3. var React = require('react');

4. var PropTypes = require('prop-types');


6. function SelectLanguage (props) {

7. var languages = ['All', 'JavaScript', 'Ruby', 'Java',

'CSS', 'Python'];

8. return (

9. <ul



{ (lang) {

11. return (




style={lang === props.selectedLanguage ? {color: '#d0021b'} : null}


onClick={props.onSelect.bind(null, lang)}







18. )

19. })}

20. </ul>

21. )

22. }


24. SelectLanguage.propTypes = {

25. selectedLanguage:


26. onSelect: PropTypes.func.isRequired,

27. };


29. class Popular extends React.Component {

30. constructor(props) {

31. super();

32. this.state = {

33. selectedLanguage: 'All',

34. };


36. this.updateLanguage =


37. }

38. updateLanguage(lang) {

39. this.setState(function () {

40. return {


selectedLanguage: lang,

42. }

43. });

44. }

45. render() {

46. return (

47. <div>

48. <SelectLanguage

49. selectedLanguage={this.state.selectedLanguage}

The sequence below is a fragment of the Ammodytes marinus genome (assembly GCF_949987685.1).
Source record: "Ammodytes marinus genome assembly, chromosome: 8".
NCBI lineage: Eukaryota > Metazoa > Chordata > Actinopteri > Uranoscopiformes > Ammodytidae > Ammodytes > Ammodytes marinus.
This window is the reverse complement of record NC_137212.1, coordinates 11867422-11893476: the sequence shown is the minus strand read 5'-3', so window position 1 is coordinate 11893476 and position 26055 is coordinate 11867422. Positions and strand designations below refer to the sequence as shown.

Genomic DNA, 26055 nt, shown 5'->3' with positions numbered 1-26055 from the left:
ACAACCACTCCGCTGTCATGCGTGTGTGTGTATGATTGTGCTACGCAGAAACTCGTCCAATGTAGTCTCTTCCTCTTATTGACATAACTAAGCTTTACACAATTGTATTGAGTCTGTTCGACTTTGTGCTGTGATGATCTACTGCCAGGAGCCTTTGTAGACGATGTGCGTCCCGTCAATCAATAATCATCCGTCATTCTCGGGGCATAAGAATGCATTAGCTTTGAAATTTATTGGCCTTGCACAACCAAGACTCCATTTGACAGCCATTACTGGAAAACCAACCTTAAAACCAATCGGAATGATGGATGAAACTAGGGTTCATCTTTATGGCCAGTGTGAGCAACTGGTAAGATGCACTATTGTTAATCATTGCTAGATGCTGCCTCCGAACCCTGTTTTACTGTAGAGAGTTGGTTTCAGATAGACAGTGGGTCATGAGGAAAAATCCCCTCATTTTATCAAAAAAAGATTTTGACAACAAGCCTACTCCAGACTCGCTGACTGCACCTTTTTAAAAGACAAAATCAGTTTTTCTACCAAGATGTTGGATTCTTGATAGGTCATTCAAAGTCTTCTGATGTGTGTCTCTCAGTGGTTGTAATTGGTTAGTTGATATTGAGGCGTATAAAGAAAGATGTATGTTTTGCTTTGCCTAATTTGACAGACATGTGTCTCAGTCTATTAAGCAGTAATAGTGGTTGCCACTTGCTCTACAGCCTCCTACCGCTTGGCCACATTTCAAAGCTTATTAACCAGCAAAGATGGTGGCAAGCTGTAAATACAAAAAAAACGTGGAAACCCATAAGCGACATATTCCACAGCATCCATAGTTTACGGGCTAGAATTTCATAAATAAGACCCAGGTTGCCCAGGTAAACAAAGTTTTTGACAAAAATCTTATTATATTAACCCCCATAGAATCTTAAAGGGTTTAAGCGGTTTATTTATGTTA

50. onSelect={this.updateLanguage} />

51. </div>

52. )

53. }

54. }


56. module.exports = Popular;

AJAX requests
To fetch info from GitHub (in our case the popular repos), we need to be able to make AJAX requests.

To do this, we must install a powerful library called ‘Axios’ to our project. We open our command line and write:

1. npm install --save axios

2. npm run start

API ping
Let’s go ahead and create a folder called ‘utils’ in our ‘app’ folder.

Inside this folder let’s create a file called ‘api.js’ ( github-popular -> app -> utils -> api.js) . This file is going to contain all the API requests that we are going to make in our app.

● Let’s open this file and start by requiring the ‘axios’ library.

1. var axios = require('axios');